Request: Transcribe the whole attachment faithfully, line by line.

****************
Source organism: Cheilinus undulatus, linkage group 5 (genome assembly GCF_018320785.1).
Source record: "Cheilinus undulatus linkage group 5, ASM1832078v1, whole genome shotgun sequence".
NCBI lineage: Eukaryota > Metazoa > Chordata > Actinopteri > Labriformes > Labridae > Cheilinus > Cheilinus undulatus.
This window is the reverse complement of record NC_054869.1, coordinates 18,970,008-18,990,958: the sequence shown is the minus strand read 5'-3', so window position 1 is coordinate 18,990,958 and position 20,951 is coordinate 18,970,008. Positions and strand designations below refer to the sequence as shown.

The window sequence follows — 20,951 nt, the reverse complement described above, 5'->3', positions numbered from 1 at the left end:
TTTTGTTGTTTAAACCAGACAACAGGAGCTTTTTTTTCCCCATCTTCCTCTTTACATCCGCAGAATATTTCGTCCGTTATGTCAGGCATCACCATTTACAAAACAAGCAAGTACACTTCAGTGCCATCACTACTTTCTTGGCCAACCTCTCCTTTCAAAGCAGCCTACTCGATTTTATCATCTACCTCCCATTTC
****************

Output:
Source organism: Cheilinus undulatus, linkage group 5 (genome assembly GCF_018320785.1).
Source record: "Cheilinus undulatus linkage group 5, ASM1832078v1, whole genome shotgun sequence".
NCBI lineage: Eukaryota > Metazoa > Chordata > Actinopteri > Labriformes > Labridae > Cheilinus > Cheilinus undulatus.
This window is the reverse complement of record NC_054869.1, coordinates 18,970,008-18,990,958: the sequence shown is the minus strand read 5'-3', so window position 1 is coordinate 18,990,958 and position 20,951 is coordinate 18,970,008. Positions and strand designations below refer to the sequence as shown.

The window sequence follows — 20,951 nt, the reverse complement described above, 5'->3', positions numbered from 1 at the left end:
TTTTGTTGTTTAAACCAGACAACAGGAGCTTTTTTTTCCCCATCTTCCTCTTTACATCCGCAGAATATTTCGTCCGTTATGTCAGGCATCACCATTTACAAAACAAGCAAGTACACTTCAGTGCCATCACTACTTTCTTGGCCAACCTCTCCTTTCAAAGCAGCCTACTCGATTTTATCATCTACCTCCCATTTC